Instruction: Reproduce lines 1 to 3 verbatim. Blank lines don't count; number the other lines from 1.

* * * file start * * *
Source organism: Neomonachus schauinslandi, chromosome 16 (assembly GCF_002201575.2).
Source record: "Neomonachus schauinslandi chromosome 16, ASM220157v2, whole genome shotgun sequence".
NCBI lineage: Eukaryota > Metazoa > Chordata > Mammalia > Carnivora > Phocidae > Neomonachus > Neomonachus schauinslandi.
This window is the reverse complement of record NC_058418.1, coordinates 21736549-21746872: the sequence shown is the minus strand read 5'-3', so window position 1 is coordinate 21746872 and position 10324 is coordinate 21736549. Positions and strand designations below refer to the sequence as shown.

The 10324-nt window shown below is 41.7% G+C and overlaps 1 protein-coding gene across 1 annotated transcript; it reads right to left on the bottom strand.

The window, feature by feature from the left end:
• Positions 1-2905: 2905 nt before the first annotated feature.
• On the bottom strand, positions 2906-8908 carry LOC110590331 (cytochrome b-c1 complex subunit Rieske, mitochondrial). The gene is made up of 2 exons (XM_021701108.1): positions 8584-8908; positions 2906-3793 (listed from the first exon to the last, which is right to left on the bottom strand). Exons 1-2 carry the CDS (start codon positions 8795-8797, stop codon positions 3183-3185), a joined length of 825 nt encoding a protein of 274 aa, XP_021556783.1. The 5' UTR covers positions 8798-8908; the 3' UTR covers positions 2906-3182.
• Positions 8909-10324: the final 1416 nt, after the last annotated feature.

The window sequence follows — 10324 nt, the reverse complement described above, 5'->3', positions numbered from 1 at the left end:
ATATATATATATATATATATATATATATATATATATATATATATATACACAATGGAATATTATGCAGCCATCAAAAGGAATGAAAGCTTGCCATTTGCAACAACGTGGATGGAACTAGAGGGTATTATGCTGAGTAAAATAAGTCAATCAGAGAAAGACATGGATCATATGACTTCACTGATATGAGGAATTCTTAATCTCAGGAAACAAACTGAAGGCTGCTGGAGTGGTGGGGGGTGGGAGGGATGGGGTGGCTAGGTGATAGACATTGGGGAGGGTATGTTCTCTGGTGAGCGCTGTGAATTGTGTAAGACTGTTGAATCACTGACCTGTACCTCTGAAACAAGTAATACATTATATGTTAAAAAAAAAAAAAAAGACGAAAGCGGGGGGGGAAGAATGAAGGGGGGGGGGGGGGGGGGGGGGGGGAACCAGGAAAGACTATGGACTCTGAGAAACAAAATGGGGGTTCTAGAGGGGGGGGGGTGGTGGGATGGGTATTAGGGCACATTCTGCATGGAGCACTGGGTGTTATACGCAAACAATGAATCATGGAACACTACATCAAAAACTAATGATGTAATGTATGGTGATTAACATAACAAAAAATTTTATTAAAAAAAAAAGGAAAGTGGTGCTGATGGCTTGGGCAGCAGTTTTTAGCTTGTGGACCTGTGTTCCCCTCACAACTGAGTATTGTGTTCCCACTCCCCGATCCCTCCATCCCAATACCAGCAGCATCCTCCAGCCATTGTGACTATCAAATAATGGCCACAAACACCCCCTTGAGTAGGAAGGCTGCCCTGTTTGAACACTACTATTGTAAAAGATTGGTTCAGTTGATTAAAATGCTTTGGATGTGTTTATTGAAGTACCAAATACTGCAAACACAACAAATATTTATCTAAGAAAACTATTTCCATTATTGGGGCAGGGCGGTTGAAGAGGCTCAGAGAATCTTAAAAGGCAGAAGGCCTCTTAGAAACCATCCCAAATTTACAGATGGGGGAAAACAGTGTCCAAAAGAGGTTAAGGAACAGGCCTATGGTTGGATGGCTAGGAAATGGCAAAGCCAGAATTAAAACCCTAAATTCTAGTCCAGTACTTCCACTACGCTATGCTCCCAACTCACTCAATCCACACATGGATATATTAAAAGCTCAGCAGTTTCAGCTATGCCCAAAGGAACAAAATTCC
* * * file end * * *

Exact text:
Source organism: Neomonachus schauinslandi, chromosome 16 (assembly GCF_002201575.2).
Source record: "Neomonachus schauinslandi chromosome 16, ASM220157v2, whole genome shotgun sequence".
NCBI lineage: Eukaryota > Metazoa > Chordata > Mammalia > Carnivora > Phocidae > Neomonachus > Neomonachus schauinslandi.